Very convenient.

#include "filename.h" worked on the Mac

Hey Arduino users! order that fast STM32 ARM board and come and play here!
Then consider this page (http://arduino.cc/en/Main/Donate) since we are supporting China and not Italy

Read this thread (http://forum.arduino.cc/index.php?topic=265904.0;nowap)
but comment here, not there,  if your C skills are like mine.....
Title: Re: STM32 "for the rest of us"
Post by: bigplik on Mar 31, 2015, 02:48 pm
128x64 mono-OLED on the ARM Maple Mini (http://www.hackster.io/rayburne/oled-on-the-cheap)


And: my post here (http://forum.arduino.cc/index.php?topic=265904.msg2162084#msg2162084)
any chance you would make some code for I2C for OLED displays?
I'll tried your SPI example and it is working very well ;), error was because of linux,
would like to use bigger display like 1.3" or 2"+ OLED for my maple mini
all of the I have are I2C unfortunately
Title: Re: STM32 "for the rest of us"
Post by: mrburnette on Mar 31, 2015, 06:52 pm
any chance you would make some code for I2C for OLED displays?
I'll tried your SPI example and it is working very well ;), error was because of linux,
would like to use bigger display like 1.3" or 2"+ OLED for my maple mini
all of the I have are I2C unfortunately
To some degree, we have:
I2C example (http://forum.arduino.cc/index.php?topic=265904.msg2157388#msg2157388)

I have also used I2C with the BMP180 and that works well.  So, it boils down to the display and library you intend on using.

If an Adafruit library, much of the work is already done since Adafruit uses a common GFX interface and only the display driver has to be updated.  If you are proficient, you can use the existing OLED code as a template.

If another author, it is a new effort, but should not be impossible- just a bit more difficult unless one has the exact display for testing.

Ray


Edit:

In general, here is how it all fits together using the SSD1306 as an example. 
In Adafruit_SSD1306.h you will see the prototypes for the class member functions:
Code: [Select]

class Adafruit_SSD1306 : public Adafruit_GFX {
 public:
  Adafruit_SSD1306(int8_t SID, int8_t SCLK, int8_t DC, int8_t RST, int8_t CS);     // Software SPI
  Adafruit_SSD1306(int8_t DC, int8_t RST, int8_t CS);                              // Hardware SPI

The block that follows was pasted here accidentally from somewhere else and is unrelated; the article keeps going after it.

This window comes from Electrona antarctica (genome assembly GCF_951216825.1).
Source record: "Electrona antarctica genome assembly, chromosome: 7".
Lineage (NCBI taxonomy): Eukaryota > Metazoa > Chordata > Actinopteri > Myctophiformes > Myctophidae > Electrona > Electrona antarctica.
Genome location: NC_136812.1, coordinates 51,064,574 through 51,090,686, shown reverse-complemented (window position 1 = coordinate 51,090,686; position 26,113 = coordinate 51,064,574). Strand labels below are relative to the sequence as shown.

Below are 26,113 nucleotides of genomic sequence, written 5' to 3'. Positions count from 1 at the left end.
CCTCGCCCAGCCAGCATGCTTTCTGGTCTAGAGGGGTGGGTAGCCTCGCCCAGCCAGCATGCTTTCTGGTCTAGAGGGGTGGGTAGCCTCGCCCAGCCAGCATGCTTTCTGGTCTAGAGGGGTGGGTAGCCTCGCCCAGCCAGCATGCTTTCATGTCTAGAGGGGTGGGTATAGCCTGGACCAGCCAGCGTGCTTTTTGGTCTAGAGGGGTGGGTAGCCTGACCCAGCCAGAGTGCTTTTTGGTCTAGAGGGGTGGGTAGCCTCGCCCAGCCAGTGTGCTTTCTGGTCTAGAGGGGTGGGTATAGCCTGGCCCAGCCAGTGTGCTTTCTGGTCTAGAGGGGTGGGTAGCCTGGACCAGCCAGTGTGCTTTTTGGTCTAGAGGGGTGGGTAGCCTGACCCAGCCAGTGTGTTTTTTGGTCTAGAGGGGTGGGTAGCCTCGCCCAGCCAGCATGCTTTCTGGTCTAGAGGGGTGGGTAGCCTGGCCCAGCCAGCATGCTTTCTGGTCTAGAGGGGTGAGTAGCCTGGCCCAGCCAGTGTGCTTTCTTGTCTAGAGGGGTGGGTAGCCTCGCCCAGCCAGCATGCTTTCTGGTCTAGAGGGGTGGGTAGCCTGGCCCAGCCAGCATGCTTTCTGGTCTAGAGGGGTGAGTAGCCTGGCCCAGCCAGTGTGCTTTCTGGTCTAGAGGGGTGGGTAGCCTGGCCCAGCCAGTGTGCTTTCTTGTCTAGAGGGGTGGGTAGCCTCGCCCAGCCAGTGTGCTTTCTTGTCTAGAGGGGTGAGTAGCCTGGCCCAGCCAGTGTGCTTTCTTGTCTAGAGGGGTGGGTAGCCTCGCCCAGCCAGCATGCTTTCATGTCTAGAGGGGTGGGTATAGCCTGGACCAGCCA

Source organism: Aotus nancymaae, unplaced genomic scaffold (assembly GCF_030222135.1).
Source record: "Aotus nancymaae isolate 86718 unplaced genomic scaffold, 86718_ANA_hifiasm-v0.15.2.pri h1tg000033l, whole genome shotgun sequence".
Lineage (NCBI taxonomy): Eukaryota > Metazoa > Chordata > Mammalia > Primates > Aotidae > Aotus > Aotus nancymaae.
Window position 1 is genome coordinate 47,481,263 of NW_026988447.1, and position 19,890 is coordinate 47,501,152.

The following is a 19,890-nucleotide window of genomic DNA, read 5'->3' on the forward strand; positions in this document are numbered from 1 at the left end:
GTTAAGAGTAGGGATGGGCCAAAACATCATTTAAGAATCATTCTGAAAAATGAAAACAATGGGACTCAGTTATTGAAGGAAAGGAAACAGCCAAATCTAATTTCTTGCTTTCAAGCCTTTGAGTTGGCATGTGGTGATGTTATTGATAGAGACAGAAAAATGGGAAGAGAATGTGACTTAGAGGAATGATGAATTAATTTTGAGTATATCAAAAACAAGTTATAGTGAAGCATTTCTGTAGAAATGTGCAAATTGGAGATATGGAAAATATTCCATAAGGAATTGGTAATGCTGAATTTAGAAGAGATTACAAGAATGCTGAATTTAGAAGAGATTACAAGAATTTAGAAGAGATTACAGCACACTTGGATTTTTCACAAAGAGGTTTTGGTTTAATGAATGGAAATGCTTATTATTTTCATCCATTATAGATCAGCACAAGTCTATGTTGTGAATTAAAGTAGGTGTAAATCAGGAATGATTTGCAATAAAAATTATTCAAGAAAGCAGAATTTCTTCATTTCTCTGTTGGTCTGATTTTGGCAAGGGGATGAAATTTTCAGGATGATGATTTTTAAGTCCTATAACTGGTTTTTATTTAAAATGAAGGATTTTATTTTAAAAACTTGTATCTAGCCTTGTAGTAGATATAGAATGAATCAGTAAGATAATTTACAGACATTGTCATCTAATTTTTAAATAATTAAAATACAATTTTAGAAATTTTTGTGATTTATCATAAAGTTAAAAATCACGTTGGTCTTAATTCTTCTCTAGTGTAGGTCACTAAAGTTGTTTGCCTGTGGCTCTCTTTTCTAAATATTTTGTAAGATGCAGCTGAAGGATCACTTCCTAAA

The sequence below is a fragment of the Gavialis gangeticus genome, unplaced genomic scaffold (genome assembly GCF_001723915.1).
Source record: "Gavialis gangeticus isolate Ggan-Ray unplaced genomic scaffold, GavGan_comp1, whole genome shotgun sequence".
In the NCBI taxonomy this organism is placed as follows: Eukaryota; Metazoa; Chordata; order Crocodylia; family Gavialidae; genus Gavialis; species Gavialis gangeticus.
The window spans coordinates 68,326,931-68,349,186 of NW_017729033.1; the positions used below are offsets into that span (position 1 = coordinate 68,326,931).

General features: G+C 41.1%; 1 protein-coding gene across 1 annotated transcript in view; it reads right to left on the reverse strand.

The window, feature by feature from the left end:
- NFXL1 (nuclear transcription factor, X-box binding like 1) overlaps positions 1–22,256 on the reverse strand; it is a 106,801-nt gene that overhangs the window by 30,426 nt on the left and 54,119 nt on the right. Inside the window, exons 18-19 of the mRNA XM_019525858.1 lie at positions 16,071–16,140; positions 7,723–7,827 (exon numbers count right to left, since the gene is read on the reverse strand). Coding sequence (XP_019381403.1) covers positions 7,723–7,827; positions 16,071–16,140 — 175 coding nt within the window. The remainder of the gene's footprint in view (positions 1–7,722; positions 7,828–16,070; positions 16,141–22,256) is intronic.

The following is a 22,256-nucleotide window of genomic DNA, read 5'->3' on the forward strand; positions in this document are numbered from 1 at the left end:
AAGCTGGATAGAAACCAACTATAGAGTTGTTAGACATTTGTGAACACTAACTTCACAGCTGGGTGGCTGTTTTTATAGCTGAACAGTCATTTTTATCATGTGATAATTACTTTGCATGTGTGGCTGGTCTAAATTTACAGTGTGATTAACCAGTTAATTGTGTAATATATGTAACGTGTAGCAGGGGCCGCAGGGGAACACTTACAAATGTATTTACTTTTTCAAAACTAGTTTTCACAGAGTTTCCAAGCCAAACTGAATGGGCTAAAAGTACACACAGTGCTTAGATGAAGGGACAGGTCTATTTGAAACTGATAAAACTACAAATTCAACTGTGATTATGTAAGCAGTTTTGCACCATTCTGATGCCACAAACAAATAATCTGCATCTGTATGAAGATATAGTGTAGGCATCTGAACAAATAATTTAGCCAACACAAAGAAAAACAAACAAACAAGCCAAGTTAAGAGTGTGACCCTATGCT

Adafruit_SSD1306(int8_t RST);                                                    // I2C
<...>



In Adafruit_SSD1306.cpp, you will see:
Code: [Select]

Adafruit_SSD1306::Adafruit_SSD1306(int8_t SID, int8_t SCLK, int8_t DC, int8_t RST, int8_t CS) : Adafruit_GFX(SSD1306_LCDWIDTH, SSD1306_LCDHEIGHT) {
  cs = CS;
  rst = RST;
  dc = DC;
  sclk = SCLK;
  sid = SID;
  hwSPI = false;
}

// constructor for hardware SPI - we indicate DataCommand, ChipSelect, Reset
Adafruit_SSD1306::Adafruit_SSD1306(int8_t DC, int8_t RST, int8_t CS) : Adafruit_GFX(SSD1306_LCDWIDTH, SSD1306_LCDHEIGHT) {
  dc = DC;
  rst = RST;
  cs = CS;
  hwSPI = true;
}

Adafruit_SSD1306::Adafruit_SSD1306(int8_t SID, int8_t SCLK, int8_t DC, int8_t RST, int8_t CS) : Adafruit_GFX(SSD1306_LCDWIDTH, SSD1306_LCDHEIGHT) {
  cs = CS;
  rst = RST;
  dc = DC;
  sclk = SCLK;
  sid = SID;
  hwSPI = false;
}



You will notice, that the Adafruit_SSD1306::Adafruit_SSD1306 is common 3 times, but only one can be used: h/w SPI, s/w SPI, or I2C.  This methodology is called "overloading (http://www.tutorialspoint.com/cplusplus/cpp_overloading.htm)":

Quote
An overloaded declaration is a declaration that had been declared with the same name as a previously declared declaration in the same scope, except that both declarations have different arguments and obviously different definition (implementation).

When you call an overloaded function or operator, the compiler determines the most appropriate definition to use by comparing the argument types you used to call the function or operator with the parameter types specified in the definitions. The process of selecting the most appropriate overloaded function or operator is called overload resolution.
Study both my SPI and madias's I2C examples.  That should get you a head-start on making necessary changes to existing libraries.

Good luck,

Ray
Title: Re: STM32 "for the rest of us"
Post by: Sunspot on Mar 31, 2015, 09:23 pm
I have tested another generic board, this time from Shenzhen Technologies
Please see here (http://www.sunspot.co.uk/Projects/Arduino/STM32/generic_black_multipin.html)

It seems to do all that my first one did and seems to be well made - just a bit bigger but all pins well labeled.

There is a schematic on my notes page.
Title: Re: STM32 "for the rest of us"
Post by: Sunspot on Apr 03, 2015, 11:39 am
If any developers with spare time drop in here please help with PWM.

I have an Arduino speaking wav speech files from a SD card and using PWM to create audio.

Now trying to do the same on STM32.

SD reading seems OK but any Arduino PWM code fails. I do see a built in Maple PWM option
http://leaflabs.com/docs/lang/api/analogwrite.html (http://leaflabs.com/docs/lang/api/analogwrite.html)

I have yet to fully understand it.

Pulse Width Modulation -  next for the user community???  :smiley-confuse:

Title: Re: STM32 "for the rest of us"
Post by: westfw on Apr 03, 2015, 11:55 am
What Pwm support do you use on avrs?  I would not have thought that the default pwm would be high enough in frequency for speech.


Title: Re: STM32 "for the rest of us"
Post by: rogerClark on Apr 03, 2015, 12:40 pm
Ah

This is not going to work for you.

Use PWMWrite  (http://static.leaflabs.com/pub/leaflabs/maple-docs/latest/lang/api/pwmwrite.html#lang-pwmwrite)

To make AnalogWrite compatible with the AVR, the pin mode is set to PWM inside AnalogWrite, so its not going to be fast enough  for speech